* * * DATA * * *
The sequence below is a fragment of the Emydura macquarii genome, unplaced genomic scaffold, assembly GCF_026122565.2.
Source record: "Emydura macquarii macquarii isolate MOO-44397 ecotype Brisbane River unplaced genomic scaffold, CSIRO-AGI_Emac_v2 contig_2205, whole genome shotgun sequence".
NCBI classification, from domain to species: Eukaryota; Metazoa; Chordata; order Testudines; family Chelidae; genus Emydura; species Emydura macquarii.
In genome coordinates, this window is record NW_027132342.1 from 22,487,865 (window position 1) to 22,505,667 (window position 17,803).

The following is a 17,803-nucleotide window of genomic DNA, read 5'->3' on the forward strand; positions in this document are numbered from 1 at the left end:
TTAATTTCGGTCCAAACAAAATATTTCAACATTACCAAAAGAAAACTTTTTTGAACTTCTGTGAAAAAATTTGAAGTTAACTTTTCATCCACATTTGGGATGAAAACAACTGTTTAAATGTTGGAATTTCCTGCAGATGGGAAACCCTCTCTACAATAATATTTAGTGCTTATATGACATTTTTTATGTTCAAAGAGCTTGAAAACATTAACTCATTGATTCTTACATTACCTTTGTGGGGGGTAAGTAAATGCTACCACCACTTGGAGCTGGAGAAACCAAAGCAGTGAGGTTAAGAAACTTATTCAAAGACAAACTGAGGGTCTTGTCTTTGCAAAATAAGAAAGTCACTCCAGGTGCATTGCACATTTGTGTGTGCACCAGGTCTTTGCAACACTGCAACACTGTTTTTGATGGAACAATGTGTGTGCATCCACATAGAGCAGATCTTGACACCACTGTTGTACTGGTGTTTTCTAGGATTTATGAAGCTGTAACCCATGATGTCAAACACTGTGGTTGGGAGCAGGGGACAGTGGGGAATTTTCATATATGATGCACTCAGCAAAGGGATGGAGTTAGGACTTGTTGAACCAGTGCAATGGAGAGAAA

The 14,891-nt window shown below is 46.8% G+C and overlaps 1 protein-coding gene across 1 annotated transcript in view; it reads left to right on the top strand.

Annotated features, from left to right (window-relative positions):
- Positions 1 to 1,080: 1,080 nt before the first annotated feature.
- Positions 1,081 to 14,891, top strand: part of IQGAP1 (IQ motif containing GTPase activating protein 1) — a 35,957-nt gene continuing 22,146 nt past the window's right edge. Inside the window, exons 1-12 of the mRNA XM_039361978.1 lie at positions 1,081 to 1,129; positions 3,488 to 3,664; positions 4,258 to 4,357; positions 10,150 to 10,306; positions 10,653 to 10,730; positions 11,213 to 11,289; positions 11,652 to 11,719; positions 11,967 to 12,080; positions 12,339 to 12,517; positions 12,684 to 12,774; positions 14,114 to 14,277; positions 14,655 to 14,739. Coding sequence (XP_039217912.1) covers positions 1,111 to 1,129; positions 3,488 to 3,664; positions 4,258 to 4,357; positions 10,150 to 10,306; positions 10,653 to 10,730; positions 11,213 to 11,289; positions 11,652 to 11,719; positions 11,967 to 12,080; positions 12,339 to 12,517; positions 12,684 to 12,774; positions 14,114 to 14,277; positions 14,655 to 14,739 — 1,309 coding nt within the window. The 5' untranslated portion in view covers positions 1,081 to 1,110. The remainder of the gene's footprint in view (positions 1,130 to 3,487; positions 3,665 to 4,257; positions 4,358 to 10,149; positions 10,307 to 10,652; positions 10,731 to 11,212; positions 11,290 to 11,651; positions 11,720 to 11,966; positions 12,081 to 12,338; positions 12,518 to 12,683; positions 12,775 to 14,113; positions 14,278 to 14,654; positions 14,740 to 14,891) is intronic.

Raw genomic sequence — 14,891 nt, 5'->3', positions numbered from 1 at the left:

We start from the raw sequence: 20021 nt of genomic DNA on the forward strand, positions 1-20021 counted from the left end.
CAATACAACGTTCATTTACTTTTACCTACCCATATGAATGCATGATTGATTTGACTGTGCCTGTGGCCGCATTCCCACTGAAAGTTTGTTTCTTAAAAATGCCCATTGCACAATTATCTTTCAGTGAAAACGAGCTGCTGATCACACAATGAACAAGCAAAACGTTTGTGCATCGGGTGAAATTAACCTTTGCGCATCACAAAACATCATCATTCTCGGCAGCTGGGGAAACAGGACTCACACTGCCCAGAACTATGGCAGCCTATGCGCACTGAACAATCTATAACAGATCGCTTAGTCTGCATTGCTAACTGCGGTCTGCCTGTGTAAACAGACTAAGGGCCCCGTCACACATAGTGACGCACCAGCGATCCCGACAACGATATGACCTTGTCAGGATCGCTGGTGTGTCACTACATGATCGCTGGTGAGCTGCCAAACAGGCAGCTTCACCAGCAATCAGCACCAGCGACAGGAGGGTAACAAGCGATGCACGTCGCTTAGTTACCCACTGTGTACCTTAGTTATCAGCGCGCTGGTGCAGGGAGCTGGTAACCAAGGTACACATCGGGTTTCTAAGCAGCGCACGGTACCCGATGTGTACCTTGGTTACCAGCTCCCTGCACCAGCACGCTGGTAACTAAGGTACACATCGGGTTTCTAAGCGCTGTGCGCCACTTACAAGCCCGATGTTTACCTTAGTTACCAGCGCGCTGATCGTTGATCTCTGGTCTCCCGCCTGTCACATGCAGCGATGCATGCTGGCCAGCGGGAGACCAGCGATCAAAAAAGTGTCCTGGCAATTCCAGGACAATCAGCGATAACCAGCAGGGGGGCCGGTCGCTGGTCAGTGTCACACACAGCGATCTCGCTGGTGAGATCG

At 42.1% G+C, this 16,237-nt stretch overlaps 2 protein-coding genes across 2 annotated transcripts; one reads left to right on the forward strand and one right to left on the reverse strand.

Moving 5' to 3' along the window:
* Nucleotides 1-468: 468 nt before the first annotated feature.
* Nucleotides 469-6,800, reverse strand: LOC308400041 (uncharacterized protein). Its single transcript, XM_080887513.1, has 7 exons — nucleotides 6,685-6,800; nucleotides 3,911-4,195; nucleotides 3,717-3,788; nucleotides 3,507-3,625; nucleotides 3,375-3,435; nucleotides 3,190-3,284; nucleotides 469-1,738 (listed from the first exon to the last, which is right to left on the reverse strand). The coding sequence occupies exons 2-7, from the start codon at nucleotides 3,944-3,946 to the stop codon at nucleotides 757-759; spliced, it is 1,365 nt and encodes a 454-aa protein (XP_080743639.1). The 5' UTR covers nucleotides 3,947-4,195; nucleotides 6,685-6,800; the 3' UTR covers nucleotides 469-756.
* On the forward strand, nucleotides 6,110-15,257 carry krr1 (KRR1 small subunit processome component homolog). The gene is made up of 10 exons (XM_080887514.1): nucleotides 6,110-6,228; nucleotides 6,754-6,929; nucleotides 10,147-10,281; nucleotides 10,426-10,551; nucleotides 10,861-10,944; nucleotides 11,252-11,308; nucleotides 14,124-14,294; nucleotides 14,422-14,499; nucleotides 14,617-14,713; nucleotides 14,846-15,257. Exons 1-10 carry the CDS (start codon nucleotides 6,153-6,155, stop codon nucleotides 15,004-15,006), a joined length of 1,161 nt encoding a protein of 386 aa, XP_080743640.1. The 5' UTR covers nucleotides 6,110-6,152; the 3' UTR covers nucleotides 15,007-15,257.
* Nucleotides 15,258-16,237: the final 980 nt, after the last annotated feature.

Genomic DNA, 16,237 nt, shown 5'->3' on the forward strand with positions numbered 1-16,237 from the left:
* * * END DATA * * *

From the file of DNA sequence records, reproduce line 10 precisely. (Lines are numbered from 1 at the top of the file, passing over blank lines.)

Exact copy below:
- Positions 1,081 to 14,891, top strand: part of IQGAP1 (IQ motif containing GTPase activating protein 1) — a 35,957-nt gene continuing 22,146 nt past the window's right edge. Inside the window, exons 1-12 of the mRNA XM_039361978.1 lie at positions 1,081 to 1,129; positions 3,488 to 3,664; positions 4,258 to 4,357; positions 10,150 to 10,306; positions 10,653 to 10,730; positions 11,213 to 11,289; positions 11,652 to 11,719; positions 11,967 to 12,080; positions 12,339 to 12,517; positions 12,684 to 12,774; positions 14,114 to 14,277; positions 14,655 to 14,739. Coding sequence (XP_039217912.1) covers positions 1,111 to 1,129; positions 3,488 to 3,664; positions 4,258 to 4,357; positions 10,150 to 10,306; positions 10,653 to 10,730; positions 11,213 to 11,289; positions 11,652 to 11,719; positions 11,967 to 12,080; positions 12,339 to 12,517; positions 12,684 to 12,774; positions 14,114 to 14,277; positions 14,655 to 14,739 — 1,309 coding nt within the window. The 5' untranslated portion in view covers positions 1,081 to 1,110. The remainder of the gene's footprint in view (positions 1,130 to 3,487; positions 3,665 to 4,257; positions 4,358 to 10,149; positions 10,307 to 10,652; positions 10,731 to 11,212; positions 11,290 to 11,651; positions 11,720 to 11,966; positions 12,081 to 12,338; positions 12,518 to 12,683; positions 12,775 to 14,113; positions 14,278 to 14,654; positions 14,740 to 14,891) is intronic.